Conversations

From hummus to sashimi: Moving from Israel to Japan for love and bamboo

By June 20, 2019 No Comments

When Hila Gay Kajiyama set out on a journey to India and Nepal at the age of 30, she never imagined she would meet her soon-to-be husband, a traditional bamboo farmer, and move to a small Japanese village.

This image:  Hila working in front of her home with guests.

While hers sounds like a life turned upside down, she says she now can’t imagine her days being spent any other way. We chat to Hila about life in the Japanese countryside, where her Israeli background and the culture of the country she now calls home have been blended into a thing of rare beauty.

LU: Hila, where in Israel did you grow up?
HGK: I grew up in the outskirts of Jerusalem in a small neighbourhood.

LU: At what age did you start travelling?
HGK: Actually, I did not travel much. At 18 years old I went for the first time to India, only for three months. Then it was only after I turned 30, I went travelling again to India and a little in Nepal. It’s there I met Daisuke.

LU: What year did you first visit Japan? Did you instantly know that you didn’t want to leave?
HGK: I visited Japan for the first time in 2012 after I met Daisuke in Nepal, so I could see his hometown. From that first visit I loved Japan and felt like it would be a dream to live here. Japan is a very special place filled with beauty and kind people. They are very thorough at everything they do and I find that very inspiring. I love what I see here – and it is so clean and organised.

“Japan is a very special place filled with beauty and kind people. They are very thorough at everything they do and I find that very inspiring.”

LU: Why did you decide to stay? And how did this decision change your life in the most profound ways?

HGK: Being here from the beginning was so exciting. I didn’t really need to decide to stay because I just loved everything here and did not want to leave. Everything was going so well around me with the people I met and the beautiful natural environment. 

Daisuke’s family was so nice, kind and welcoming. Our village neighbours were also so nice.

It is a very special opportunity to start life in a new place and to experience a very unique and beautiful culture. I wish Israel and Japan would be closer so that I could visit more. It’s very special to live in a culture that you were not born into.

This image:  Hila and husband, Daisuke (Dai)

“I didn’t really need to decide to stay because I just loved everything here and did not want to leave.”

LU: In what ways has fitting into Japanese culture been the most challenging for you?

HGK: I think the language is the most difficult thing. It has been very hard for me to learn Japanese.

It is very interesting to see how the culture you are born into is so ingrained in you. I’m able to see a bit of it now, living in another culture.

It’s in the small things. For example in Israel your default is to run to be first, where in Japan you will make way for others. Sometimes I’m running to be first in the line at the supermarket but everybody else stops and let me go through… it’s a funny moment.

In Israel we are more open at getting close to each other. You can be very direct with people. In Japan it’s a bit more closed and you need to think twice before asking personal questions.

LU: Do you go home to see friends and family often? Do you miss Israel?

HGK: Yes. I try to go once a year, I wish I could go twice, or once a month for a long weekend! Yes for sure, I miss my family, friends and food.

This image:  Dai with the harvested Bamboo shoots.

LU: You and Dai run a small bamboo farming business. Can you tell us a bit more about this?
HGK: Bamboo is an important part of our lives. There are natural bamboo forests all around our area. Within our bamboo farming business we have two projects:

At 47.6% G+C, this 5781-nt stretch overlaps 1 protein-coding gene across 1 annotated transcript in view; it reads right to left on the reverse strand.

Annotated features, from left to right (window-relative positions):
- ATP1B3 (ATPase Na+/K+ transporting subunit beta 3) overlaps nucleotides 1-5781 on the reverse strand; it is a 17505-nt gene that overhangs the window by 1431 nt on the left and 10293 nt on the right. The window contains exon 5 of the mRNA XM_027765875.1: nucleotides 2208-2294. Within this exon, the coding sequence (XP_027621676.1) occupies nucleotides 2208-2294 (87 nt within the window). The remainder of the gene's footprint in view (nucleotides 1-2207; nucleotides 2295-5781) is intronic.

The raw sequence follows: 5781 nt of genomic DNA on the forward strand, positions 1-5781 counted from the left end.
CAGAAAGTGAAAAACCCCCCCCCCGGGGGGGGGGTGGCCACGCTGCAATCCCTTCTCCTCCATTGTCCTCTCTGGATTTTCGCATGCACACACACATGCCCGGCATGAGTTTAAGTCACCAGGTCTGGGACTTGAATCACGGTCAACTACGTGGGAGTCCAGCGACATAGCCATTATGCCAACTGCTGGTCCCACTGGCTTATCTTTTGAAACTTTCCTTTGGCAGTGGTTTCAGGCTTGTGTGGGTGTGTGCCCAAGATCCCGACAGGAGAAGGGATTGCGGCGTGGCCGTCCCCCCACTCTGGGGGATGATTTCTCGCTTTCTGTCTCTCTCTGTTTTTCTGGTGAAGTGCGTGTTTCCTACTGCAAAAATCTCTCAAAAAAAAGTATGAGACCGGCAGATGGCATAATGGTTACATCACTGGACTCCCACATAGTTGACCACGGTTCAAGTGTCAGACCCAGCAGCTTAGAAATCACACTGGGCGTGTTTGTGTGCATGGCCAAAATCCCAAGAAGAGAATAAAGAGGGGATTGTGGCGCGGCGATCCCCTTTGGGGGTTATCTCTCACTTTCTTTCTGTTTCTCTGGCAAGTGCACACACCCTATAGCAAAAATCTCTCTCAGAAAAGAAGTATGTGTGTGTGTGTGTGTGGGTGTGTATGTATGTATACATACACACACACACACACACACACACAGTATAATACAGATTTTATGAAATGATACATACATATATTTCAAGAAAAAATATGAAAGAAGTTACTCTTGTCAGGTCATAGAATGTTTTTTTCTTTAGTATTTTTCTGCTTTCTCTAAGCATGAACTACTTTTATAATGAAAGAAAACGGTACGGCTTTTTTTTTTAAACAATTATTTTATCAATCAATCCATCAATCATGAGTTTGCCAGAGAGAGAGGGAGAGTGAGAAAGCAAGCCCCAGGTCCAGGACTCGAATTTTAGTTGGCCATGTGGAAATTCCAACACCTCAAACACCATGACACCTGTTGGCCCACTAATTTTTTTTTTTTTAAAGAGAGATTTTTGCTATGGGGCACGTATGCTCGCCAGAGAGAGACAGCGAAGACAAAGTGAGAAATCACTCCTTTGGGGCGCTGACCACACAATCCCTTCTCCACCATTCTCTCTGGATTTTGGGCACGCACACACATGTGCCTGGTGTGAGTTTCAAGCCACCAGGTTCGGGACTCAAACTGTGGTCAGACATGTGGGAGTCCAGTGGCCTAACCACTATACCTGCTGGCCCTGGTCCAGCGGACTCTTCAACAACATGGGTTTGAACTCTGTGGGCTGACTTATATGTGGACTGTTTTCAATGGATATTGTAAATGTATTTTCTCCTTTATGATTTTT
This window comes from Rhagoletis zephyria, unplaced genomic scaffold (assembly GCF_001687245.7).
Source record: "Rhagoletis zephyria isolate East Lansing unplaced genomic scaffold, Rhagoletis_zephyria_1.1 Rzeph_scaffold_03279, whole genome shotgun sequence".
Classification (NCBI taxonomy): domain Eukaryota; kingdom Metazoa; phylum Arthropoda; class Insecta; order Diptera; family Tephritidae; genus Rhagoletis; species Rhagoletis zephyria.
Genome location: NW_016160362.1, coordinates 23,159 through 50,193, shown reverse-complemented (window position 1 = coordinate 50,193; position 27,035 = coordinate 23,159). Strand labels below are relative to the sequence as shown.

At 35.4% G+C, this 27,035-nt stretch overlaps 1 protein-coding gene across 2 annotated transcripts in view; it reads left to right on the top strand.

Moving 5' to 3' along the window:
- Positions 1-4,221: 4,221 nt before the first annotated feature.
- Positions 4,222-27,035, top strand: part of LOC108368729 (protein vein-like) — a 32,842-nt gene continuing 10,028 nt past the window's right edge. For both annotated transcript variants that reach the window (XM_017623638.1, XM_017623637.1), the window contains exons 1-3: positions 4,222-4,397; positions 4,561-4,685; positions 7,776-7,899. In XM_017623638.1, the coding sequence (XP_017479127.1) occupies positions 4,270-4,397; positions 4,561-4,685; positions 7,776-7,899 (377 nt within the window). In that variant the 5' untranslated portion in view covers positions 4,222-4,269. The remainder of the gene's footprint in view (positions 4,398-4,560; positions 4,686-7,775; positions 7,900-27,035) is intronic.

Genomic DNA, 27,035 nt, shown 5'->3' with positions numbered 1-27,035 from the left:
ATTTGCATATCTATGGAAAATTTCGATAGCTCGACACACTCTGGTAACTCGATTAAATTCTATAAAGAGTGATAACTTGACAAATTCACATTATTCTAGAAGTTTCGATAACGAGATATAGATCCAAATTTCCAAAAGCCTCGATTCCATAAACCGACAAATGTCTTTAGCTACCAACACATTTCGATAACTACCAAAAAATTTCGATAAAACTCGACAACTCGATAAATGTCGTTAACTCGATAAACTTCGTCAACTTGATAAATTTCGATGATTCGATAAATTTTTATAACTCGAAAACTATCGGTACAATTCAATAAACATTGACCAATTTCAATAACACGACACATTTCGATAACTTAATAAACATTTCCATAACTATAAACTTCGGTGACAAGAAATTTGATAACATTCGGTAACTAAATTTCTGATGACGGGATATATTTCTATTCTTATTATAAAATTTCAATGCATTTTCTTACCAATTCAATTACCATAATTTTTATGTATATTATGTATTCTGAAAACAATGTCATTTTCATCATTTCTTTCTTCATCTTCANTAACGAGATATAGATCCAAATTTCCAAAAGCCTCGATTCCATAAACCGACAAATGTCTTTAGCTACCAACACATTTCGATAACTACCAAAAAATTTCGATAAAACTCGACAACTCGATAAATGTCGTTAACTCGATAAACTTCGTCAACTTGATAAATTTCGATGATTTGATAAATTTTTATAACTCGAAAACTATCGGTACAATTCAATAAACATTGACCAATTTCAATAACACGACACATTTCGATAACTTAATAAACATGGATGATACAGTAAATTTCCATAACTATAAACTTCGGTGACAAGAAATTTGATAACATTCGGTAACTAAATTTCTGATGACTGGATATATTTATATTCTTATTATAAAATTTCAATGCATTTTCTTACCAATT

The first is harvesting edible bamboo shoots or bamboo sprouts.
We harvest in spring, from late March to early May. Young shoots are highly sought after due to their crisp texture and sweet taste.

After a long cold winter, at the beginning of spring deep within the forests of Asahina, our village, bamboo shoots burst forth. This is only visible to the trained eye as they are camouflaged by the forest floor. Each morning at the break of dawn, farmers in Asahina grab a sack and a pointed hoe and head to the forest to look for new growth.

They are quick-growing shoots so it’s important to check every day in order to pick them before they become too woody. To pick a bamboo shoot actually involves precision extraction with a pointy-nose hoe.

The idea is to remove the shoot unbroken and leave the remainder of the root in the ground for future year’s harvest.

Once picked we head back to the house and hose off the colour-staining outer leaves along with any dirt or bugs. The longer they are kept uncooked, the more the bitterness increases. Now they are ready to braise in a sturdy cast-iron pot for hours to soften their texture, remove bitterness and add aromatic flavour. Cooking slowly with rice bran flour – called nuka (nooka) in Japan or sodium bicarbonate – allows all of this to happen without damaging the delicate flavours and textures.

The rice bran’s starch removes absorbs the toxin from bamboo shoot during cooking. This is a traditional process that works really well.

After harvest we sell our raw harvested bamboo shoots to JA –  Japan Agricultural Cooperatives, in the village, who then offer it for sale in Tokyo’s markets.

The second part of our business is harvesting and drying three- to four-year-old bamboo for craft making.

We offer bamboo weaving workshops to our airbnb guests. Dai makes the bamboo strings by himself, which is the hardest part of the work. Harvesting the bamboo for crafting purposes is a careful operation. Bamboo must be grown at umbrella lengths apart to ensure the denseness of the grove does not produce bruising or scarring of the culms when they are cut.

Fresh harvested culms are cut in equal lengths between November and January when the bamboo has minimal water content. They are then split in half, internal nodes removed, and boiled for 15-30 minutes in a bath of hot ash and soda lye to remove sap, oil and dirt. After this they are dried for 3-4 weeks then stripped into 1cm wide pieces of string with a knife.

We also work with the traditional bamboo craft of Suruga Sensuji Takezaiku. These words literally mean “a thousand lines”. This craft work is Japan’s national heritage. It is a special weave using a round bamboo splint that has profound antiquity from the Yayoi period. During that time they were making cricket cages, which were common even in Tokyo until 1700. Today this craft is used for making baskets, bags, light shades and more.

This image:  The guesthouse